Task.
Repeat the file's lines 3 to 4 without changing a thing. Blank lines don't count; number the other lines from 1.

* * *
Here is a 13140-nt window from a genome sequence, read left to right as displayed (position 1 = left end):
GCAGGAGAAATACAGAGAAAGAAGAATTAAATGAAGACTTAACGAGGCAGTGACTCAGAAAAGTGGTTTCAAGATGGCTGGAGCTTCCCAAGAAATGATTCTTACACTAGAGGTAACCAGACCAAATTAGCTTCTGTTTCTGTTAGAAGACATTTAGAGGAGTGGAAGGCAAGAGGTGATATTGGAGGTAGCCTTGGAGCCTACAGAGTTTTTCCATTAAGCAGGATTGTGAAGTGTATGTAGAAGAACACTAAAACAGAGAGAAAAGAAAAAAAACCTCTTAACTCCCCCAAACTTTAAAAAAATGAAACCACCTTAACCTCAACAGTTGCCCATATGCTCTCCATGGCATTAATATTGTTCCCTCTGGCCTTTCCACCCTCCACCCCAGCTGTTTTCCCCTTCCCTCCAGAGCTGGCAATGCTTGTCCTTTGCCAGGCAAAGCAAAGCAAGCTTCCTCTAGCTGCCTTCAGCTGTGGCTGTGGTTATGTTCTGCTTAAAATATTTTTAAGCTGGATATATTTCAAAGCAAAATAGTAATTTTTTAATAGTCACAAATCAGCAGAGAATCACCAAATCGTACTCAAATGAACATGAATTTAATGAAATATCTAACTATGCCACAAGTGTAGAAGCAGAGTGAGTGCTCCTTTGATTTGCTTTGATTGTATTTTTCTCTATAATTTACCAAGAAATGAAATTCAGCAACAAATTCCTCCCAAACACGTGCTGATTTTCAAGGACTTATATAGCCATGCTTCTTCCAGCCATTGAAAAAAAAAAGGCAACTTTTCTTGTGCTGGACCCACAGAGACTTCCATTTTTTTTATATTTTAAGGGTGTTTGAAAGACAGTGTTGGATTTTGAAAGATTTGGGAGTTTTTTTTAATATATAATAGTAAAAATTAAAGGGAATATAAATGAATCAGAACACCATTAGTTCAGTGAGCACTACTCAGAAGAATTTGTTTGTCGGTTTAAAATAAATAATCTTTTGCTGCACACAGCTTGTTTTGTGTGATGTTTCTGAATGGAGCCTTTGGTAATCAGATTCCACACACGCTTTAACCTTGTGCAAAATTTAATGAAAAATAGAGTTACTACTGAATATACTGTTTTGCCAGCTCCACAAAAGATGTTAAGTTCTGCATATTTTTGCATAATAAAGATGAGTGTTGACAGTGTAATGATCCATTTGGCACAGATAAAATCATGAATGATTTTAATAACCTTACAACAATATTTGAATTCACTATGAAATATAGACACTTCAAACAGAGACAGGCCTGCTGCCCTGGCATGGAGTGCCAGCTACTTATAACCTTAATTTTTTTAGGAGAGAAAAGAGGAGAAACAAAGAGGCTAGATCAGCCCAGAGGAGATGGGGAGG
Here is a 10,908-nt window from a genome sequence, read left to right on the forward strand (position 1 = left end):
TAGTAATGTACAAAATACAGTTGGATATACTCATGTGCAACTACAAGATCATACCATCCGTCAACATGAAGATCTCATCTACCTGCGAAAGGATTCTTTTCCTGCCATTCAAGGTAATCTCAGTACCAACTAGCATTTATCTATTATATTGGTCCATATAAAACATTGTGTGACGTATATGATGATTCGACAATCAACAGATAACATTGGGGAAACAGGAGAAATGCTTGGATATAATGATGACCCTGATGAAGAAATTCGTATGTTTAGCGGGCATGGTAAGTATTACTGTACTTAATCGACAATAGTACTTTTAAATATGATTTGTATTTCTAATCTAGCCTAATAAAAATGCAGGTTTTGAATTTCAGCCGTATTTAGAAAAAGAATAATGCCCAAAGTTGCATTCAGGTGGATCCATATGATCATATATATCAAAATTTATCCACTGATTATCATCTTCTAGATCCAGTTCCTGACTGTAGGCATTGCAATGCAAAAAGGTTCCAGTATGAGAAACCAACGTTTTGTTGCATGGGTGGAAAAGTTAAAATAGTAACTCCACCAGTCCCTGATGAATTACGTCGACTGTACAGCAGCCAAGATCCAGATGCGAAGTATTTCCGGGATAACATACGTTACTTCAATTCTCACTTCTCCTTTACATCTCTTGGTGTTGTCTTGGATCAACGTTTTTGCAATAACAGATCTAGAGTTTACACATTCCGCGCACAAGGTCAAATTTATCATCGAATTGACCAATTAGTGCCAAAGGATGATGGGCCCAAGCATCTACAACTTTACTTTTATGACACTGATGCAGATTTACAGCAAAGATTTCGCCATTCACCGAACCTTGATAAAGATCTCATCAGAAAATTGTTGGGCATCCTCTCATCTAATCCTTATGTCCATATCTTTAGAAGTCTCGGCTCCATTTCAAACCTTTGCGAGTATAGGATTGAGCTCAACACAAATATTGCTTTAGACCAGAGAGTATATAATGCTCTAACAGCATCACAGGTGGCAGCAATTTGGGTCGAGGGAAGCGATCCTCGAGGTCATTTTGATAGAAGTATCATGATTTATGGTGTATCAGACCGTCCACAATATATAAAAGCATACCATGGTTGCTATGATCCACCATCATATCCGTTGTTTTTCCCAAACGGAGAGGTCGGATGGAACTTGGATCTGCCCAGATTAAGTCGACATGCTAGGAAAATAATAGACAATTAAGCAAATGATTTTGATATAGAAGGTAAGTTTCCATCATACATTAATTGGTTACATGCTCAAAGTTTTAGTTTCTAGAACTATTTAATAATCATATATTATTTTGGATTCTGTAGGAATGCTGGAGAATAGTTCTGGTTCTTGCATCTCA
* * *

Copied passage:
Here is a 10,908-nt window from a genome sequence, read left to right on the forward strand (position 1 = left end):
TAGTAATGTACAAAATACAGTTGGATATACTCATGTGCAACTACAAGATCATACCATCCGTCAACATGAAGATCTCATCTACCTGCGAAAGGATTCTTTTCCTGCCATTCAAGGTAATCTCAGTACCAACTAGCATTTATCTATTATATTGGTCCATATAAAACATTGTGTGACGTATATGATGATTCGACAATCAACAGATAACATTGGGGAAACAGGAGAAATGCTTGGATATAATGATGACCCTGATGAAGAAATTCGTATGTTTAGCGGGCATGGTAAGTATTACTGTACTTAATCGACAATAGTACTTTTAAATATGATTTGTATTTCTAATCTAGCCTAATAAAAATGCAGGTTTTGAATTTCAGCCGTATTTAGAAAAAGAATAATGCCCAAAGTTGCATTCAGGTGGATCCATATGATCATATATATCAAAATTTATCCACTGATTATCATCTTCTAGATCCAGTTCCTGACTGTAGGCATTGCAATGCAAAAAGGTTCCAGTATGAGAAACCAACGTTTTGTTGCATGGGTGGAAAAGTTAAAATAGTAACTCCACCAGTCCCTGATGAATTACGTCGACTGTACAGCAGCCAAGATCCAGATGCGAAGTATTTCCGGGATAACATACGTTACTTCAATTCTCACTTCTCCTTTACATCTCTTGGTGTTGTCTTGGATCAACGTTTTTGCAATAACAGATCTAGAGTTTACACATTCCGCGCACAAGGTCAAATTTATCATCGAATTGACCAATTAGTGCCAAAGGATGATGGGCCCAAGCATCTACAACTTTACTTTTATGACACTGATGCAGATTTACAGCAAAGATTTCGCCATTCACCGAACCTTGATAAAGATCTCATCAGAAAATTGTTGGGCATCCTCTCATCTAATCCTTATGTCCATATCTTTAGAAGTCTCGGCTCCATTTCAAACCTTTGCGAGTATAGGATTGAGCTCAACACAAATATTGCTTTAGACCAGAGAGTATATAATGCTCTAACAGCATCACAGGTGGCAGCAATTTGGGTCGAGGGAAGCGATCCTCGAGGTCATTTTGATAGAAGTATCATGATTTATGGTGTATCAGACCGTCCACAATATATAAAAGCATACCATGGTTGCTATGATCCACCATCATATCCGTTGTTTTTCCCAAACGGAGAGGTCGGATGGAACTTGGATCTGCCCAGATTAAGTCGACATGCTAGGAAAATAATAGACAATTAAGCAAATGATTTTGATATAGAAGGTAAGTTTCCATCATACATTAATTGGTTACATGCTCAAAGTTTTAGTTTCTAGAACTATTTAATAATCATATATTATTTTGGATTCTGTAGGAATGCTGGAGAATAGTTCTGGTTCTTGCATCTCA